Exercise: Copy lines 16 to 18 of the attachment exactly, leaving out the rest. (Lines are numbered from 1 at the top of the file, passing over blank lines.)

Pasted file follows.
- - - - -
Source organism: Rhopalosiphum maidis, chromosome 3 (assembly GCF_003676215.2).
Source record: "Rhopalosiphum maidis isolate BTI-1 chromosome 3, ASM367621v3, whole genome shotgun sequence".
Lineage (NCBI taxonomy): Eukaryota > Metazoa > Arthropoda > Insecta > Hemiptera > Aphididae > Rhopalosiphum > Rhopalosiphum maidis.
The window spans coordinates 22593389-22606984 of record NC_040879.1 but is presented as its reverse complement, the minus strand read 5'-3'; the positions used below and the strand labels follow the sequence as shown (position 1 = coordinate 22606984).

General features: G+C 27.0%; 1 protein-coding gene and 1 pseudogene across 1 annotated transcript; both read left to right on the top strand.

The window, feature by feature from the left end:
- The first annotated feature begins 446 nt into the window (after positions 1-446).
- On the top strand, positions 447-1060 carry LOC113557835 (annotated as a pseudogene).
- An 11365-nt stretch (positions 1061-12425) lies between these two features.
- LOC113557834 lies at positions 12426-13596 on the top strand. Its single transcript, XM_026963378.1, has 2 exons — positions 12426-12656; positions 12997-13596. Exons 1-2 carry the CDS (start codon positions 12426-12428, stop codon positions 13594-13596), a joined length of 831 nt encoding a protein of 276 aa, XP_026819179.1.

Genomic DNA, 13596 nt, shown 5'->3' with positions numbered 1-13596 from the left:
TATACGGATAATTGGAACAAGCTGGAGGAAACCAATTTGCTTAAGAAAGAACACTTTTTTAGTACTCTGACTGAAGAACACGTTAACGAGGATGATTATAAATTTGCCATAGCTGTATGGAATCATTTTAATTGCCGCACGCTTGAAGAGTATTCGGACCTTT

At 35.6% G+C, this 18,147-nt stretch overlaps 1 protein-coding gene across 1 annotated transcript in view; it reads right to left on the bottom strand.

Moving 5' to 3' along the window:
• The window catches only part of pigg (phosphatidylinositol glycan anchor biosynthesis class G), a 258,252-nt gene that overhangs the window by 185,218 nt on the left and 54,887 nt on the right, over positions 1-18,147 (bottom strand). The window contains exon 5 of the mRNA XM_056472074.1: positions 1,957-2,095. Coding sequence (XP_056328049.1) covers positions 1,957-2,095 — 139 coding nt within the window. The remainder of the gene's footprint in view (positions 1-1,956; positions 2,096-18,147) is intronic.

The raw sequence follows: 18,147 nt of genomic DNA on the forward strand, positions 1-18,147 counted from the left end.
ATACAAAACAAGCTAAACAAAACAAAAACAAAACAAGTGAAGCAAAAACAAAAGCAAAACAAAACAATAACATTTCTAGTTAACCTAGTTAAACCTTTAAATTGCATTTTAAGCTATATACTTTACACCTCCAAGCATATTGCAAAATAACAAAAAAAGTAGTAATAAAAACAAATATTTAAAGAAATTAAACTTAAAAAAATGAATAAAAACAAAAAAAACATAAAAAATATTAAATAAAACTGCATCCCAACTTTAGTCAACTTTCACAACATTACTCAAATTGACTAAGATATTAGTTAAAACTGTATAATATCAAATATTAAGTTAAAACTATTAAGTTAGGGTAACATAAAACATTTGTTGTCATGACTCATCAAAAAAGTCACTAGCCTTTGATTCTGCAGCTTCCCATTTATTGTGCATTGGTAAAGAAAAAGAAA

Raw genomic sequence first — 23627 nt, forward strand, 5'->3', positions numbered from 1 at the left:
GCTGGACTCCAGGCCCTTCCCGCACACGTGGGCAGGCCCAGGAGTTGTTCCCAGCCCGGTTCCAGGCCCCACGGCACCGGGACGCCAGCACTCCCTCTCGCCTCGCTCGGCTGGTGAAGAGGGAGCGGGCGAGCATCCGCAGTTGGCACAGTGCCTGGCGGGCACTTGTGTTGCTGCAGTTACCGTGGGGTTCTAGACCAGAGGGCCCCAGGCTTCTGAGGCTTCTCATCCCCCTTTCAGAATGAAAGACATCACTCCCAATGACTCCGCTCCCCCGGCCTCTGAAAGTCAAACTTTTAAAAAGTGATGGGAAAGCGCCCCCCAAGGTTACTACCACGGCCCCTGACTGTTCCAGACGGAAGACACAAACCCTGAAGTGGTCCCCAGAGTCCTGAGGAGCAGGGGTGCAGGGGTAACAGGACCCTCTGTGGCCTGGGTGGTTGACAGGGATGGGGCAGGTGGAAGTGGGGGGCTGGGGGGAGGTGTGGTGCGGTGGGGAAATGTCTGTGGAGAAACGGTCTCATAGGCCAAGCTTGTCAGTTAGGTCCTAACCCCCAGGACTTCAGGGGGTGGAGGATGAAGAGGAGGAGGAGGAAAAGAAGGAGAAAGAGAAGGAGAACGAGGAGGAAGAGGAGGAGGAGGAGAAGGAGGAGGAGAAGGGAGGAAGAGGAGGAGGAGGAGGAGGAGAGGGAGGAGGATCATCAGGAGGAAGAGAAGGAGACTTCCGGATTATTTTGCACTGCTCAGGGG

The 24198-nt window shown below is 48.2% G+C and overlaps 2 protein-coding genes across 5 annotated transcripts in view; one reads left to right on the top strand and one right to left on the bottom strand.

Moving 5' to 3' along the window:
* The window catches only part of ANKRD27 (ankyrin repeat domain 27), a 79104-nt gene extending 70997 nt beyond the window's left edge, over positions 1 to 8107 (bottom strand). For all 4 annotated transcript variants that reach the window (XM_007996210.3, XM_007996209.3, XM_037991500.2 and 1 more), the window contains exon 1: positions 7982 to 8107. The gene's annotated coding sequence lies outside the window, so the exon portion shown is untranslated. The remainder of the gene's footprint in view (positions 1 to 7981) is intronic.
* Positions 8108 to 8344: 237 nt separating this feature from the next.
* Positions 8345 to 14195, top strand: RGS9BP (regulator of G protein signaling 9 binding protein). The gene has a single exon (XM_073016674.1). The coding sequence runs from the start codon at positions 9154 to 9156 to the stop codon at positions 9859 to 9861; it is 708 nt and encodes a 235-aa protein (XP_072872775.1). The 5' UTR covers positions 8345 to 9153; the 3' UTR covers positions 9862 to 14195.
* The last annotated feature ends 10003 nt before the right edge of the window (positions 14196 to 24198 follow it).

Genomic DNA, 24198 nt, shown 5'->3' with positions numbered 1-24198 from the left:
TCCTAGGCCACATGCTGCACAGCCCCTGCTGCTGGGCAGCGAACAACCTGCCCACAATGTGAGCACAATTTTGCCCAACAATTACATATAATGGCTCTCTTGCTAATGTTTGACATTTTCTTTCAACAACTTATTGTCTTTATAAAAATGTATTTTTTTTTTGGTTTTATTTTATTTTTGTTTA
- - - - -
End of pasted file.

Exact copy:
The raw sequence follows: 18,147 nt of genomic DNA on the forward strand, positions 1-18,147 counted from the left end.
ATACAAAACAAGCTAAACAAAACAAAAACAAAACAAGTGAAGCAAAAACAAAAGCAAAACAAAACAATAACATTTCTAGTTAACCTAGTTAAACCTTTAAATTGCATTTTAAGCTATATACTTTACACCTCCAAGCATATTGCAAAATAACAAAAAAAGTAGTAATAAAAACAAATATTTAAAGAAATTAAACTTAAAAAAATGAATAAAAACAAAAAAAACATAAAAAATATTAAATAAAACTGCATCCCAACTTTAGTCAACTTTCACAACATTACTCAAATTGACTAAGATATTAGTTAAAACTGTATAATATCAAATATTAAGTTAAAACTATTAAGTTAGGGTAACATAAAACATTTGTTGTCATGACTCATCAAAAAAGTCACTAGCCTTTGATTCTGCAGCTTCCCATTTATTGTGCATTGGTAAAGAAAAAGAAA

Raw genomic sequence first — 23627 nt, forward strand, 5'->3', positions numbered from 1 at the left: